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This article in CS

  1. Vol. 23 No. 2, p. 265-267
     
    Received: May 14, 1982
    Published: Mar, 1983


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doi:10.2135/cropsci1983.0011183X002300020021x

Characteristics of Soybean Seed Maturation: Necessity for Slow Dehydration1

  1. Clifford A. Adams,
  2. Maria C. Fjerstad and
  3. Robert W. Rinne2

Abstract

Abstract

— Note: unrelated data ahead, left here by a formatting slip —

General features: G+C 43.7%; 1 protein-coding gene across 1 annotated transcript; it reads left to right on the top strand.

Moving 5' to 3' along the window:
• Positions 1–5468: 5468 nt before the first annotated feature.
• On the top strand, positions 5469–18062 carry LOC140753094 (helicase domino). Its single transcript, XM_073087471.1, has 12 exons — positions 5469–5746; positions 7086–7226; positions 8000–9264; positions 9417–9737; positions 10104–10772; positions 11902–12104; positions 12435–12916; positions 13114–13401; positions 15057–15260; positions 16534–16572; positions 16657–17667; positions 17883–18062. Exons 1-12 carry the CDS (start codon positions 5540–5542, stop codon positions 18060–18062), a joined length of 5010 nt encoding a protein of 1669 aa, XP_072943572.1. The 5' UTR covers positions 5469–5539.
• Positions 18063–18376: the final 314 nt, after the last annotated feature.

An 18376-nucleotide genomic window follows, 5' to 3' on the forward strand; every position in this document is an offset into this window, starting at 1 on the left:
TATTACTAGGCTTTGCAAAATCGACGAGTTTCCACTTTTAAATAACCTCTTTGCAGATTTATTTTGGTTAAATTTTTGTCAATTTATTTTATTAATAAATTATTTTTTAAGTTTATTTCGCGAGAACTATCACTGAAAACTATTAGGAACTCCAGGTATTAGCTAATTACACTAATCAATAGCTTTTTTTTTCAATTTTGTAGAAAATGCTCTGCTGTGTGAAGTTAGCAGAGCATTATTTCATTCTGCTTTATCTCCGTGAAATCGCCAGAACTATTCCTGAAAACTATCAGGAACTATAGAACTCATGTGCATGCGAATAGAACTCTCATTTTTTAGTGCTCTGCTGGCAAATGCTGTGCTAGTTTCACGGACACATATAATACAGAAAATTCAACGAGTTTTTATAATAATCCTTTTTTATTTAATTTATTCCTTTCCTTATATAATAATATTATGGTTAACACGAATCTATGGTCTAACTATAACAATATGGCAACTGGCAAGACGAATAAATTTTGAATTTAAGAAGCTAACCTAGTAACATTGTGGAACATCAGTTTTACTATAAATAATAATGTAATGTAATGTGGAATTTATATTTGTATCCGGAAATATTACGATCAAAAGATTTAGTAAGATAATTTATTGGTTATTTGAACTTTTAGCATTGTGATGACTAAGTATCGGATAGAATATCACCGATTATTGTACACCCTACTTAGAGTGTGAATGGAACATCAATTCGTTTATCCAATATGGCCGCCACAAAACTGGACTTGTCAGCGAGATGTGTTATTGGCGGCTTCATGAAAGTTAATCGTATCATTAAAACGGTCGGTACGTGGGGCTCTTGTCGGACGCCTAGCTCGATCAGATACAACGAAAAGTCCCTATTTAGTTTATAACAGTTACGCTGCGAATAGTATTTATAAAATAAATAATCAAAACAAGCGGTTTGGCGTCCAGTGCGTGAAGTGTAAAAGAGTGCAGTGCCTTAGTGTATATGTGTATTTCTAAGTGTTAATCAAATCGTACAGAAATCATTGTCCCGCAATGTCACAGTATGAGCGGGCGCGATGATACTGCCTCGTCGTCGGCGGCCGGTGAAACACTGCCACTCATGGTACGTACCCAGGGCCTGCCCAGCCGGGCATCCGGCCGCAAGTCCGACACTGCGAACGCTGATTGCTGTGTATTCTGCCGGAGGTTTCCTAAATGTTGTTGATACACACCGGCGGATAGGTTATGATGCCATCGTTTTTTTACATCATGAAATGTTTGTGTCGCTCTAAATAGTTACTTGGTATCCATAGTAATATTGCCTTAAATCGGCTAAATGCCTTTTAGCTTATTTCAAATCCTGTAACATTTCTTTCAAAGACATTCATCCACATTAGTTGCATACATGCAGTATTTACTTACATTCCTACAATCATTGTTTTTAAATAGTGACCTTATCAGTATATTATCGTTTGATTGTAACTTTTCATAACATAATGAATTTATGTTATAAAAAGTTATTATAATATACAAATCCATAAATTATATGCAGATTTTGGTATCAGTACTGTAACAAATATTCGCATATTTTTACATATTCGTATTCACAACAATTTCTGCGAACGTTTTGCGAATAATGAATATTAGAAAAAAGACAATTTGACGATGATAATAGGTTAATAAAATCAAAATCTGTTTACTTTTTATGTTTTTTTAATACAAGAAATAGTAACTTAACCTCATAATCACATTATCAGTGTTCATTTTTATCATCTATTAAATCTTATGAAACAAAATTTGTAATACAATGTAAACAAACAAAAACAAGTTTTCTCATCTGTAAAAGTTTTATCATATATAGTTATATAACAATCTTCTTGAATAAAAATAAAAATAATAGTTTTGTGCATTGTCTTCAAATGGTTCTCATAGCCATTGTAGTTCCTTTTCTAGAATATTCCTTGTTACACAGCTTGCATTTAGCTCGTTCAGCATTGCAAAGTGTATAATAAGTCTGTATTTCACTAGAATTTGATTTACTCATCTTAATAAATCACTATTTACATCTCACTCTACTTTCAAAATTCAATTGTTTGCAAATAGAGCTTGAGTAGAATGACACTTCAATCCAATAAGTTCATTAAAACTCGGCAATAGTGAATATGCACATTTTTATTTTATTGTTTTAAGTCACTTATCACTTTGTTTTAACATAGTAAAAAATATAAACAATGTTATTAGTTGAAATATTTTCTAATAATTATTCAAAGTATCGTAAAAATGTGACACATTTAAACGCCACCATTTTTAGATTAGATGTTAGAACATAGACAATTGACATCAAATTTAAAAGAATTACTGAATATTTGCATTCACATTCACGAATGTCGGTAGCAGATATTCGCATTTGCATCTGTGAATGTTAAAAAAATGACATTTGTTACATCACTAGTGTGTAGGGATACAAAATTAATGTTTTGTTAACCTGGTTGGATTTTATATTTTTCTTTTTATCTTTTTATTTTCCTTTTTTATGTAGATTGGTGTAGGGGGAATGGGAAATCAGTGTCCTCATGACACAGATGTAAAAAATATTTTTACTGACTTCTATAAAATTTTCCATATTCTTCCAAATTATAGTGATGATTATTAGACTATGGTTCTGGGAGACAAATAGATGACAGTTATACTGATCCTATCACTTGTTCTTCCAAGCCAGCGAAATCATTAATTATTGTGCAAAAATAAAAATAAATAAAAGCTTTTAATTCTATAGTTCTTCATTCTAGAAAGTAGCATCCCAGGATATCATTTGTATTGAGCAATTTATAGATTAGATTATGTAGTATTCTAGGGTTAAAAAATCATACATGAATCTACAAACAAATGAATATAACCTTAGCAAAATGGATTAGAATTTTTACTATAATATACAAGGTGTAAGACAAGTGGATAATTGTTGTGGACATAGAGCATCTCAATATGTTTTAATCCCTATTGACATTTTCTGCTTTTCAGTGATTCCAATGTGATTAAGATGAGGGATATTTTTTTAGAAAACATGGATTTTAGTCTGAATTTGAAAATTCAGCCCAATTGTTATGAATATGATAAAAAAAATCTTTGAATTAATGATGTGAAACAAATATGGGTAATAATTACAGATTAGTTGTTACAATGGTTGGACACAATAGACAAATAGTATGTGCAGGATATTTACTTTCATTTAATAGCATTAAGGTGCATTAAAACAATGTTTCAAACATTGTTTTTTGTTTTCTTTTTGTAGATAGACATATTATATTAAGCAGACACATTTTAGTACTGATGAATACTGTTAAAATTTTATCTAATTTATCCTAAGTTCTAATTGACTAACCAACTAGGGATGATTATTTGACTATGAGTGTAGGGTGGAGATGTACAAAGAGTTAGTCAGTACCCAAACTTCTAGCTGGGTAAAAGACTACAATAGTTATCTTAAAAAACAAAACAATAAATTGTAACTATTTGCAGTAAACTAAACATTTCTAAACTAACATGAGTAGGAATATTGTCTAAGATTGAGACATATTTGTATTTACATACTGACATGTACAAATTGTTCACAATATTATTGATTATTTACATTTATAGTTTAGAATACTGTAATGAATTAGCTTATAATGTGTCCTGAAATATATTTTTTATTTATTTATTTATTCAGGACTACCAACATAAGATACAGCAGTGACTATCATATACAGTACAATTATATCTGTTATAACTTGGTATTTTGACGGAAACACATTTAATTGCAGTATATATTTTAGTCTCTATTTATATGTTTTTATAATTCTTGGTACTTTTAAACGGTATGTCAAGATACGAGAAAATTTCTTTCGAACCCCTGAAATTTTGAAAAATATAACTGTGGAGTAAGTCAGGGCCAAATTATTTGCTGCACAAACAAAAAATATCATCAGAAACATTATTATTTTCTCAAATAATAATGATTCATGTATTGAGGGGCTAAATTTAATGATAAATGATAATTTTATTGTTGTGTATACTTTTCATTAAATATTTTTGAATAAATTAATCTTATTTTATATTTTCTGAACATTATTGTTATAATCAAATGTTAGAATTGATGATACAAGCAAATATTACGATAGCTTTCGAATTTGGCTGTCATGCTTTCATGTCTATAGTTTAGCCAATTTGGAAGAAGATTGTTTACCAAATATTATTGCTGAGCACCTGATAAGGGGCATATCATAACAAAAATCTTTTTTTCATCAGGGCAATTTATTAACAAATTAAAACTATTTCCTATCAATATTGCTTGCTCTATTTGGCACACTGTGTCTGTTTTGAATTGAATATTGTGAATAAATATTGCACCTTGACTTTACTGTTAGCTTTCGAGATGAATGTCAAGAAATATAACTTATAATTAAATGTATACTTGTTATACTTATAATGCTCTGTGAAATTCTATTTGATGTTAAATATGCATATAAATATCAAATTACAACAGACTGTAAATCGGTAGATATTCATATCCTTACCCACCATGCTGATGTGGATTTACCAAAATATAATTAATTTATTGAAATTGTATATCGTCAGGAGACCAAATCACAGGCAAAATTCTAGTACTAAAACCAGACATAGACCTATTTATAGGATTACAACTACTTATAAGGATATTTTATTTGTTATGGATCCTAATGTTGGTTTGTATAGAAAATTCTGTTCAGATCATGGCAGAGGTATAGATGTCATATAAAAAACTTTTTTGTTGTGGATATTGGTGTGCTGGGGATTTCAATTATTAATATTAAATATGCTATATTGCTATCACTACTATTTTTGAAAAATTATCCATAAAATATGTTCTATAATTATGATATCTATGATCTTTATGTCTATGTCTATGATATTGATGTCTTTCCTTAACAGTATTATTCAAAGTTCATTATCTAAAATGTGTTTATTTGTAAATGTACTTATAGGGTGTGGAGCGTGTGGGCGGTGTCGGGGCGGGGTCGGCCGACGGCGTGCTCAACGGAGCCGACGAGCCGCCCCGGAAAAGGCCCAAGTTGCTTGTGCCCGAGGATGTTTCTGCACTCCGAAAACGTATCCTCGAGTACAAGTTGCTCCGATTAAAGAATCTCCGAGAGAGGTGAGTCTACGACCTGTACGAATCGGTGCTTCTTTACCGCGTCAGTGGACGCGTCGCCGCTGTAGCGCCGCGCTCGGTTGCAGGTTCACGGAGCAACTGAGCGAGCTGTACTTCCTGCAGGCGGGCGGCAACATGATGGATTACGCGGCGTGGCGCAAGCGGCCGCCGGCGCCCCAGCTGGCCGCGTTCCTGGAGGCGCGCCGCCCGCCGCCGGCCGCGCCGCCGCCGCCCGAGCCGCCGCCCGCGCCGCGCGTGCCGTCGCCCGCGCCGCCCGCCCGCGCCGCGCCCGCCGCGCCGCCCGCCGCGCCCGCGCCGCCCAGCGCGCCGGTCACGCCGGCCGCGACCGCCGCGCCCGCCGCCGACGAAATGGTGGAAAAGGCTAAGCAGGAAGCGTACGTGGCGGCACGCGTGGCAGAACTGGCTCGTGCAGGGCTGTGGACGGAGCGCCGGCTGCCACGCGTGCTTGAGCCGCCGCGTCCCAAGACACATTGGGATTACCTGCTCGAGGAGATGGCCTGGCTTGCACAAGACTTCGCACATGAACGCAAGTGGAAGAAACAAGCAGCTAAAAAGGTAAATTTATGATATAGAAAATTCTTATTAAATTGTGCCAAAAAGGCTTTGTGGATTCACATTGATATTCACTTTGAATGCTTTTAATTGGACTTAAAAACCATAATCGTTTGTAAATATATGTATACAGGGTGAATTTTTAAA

Soybean [Glycine max (L.) Merr.] seeds harvested as young as 26 days after flowering (DAF) and allowed to air-dry in intact pods underwent a maturation process and were viable. Seeds shelled and dried outside the pod lost moisture more rapidly and had poorer viability than seeds slow-dried in intact pods. Maturation under slow dehydration allowed degradation of chlorophyll but fast-dried seed remained green. Greater amounts of inorganic phosphate, sugars, and soluble protein were leached from fast-dried seeds during subsequent imbibition, than from slow-dried seeds. The activity of several soluble enzymes remained the same in both fast- and slow-dried seed. Freshly harvested seed of all ages did not contain the germination-specific enzymes malate synthase and isocitrate lyase (of the glyoxylate cycle). When planted in moist sand these enzymes were produced by fresh seed only if they were 54 DAF or older. By contrast seeds as young as 33 DAF produced malate synthase and isocitrate lyase after 4 days germination if they were slow-dried before planting in moist sand. Seeds slow-dried 3 days before planting in moist sand produced small amounts of malate synthase and isocitrate lyase but fast-dried seeds never produced these enzymes. Seed maturation in soybeans is a necessary process brought about by slow dehydration with distinct effects on chlorophyll degradation and influence on the genome to allow production of germination-specific enzymes.

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